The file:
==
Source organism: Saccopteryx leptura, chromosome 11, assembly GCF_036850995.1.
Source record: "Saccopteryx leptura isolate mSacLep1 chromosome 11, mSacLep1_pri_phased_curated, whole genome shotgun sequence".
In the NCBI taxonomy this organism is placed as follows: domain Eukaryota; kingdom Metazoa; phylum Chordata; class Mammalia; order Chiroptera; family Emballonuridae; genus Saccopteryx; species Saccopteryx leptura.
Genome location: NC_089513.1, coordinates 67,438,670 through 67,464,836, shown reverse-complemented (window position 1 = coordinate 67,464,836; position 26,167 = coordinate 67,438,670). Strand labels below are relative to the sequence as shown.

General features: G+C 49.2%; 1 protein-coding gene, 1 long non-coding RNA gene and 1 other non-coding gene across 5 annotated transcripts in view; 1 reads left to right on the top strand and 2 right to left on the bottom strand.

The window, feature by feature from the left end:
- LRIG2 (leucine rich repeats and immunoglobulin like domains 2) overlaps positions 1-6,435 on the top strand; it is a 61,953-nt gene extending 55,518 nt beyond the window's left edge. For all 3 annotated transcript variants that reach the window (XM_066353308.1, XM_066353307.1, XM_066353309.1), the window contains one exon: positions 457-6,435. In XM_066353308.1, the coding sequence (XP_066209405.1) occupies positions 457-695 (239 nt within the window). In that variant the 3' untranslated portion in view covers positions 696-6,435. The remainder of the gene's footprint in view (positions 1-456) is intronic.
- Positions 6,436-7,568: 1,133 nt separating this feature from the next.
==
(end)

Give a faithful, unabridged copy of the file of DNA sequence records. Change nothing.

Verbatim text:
Source organism: Saccopteryx leptura, chromosome 11, assembly GCF_036850995.1.
Source record: "Saccopteryx leptura isolate mSacLep1 chromosome 11, mSacLep1_pri_phased_curated, whole genome shotgun sequence".
In the NCBI taxonomy this organism is placed as follows: domain Eukaryota; kingdom Metazoa; phylum Chordata; class Mammalia; order Chiroptera; family Emballonuridae; genus Saccopteryx; species Saccopteryx leptura.
Genome location: NC_089513.1, coordinates 67,438,670 through 67,464,836, shown reverse-complemented (window position 1 = coordinate 67,464,836; position 26,167 = coordinate 67,438,670). Strand labels below are relative to the sequence as shown.

General features: G+C 49.2%; 1 protein-coding gene, 1 long non-coding RNA gene and 1 other non-coding gene across 5 annotated transcripts in view; 1 reads left to right on the top strand and 2 right to left on the bottom strand.

The window, feature by feature from the left end:
- LRIG2 (leucine rich repeats and immunoglobulin like domains 2) overlaps positions 1-6,435 on the top strand; it is a 61,953-nt gene extending 55,518 nt beyond the window's left edge. For all 3 annotated transcript variants that reach the window (XM_066353308.1, XM_066353307.1, XM_066353309.1), the window contains one exon: positions 457-6,435. In XM_066353308.1, the coding sequence (XP_066209405.1) occupies positions 457-695 (239 nt within the window). In that variant the 3' untranslated portion in view covers positions 696-6,435. The remainder of the gene's footprint in view (positions 1-456) is intronic.
- Positions 6,436-7,568: 1,133 nt separating this feature from the next.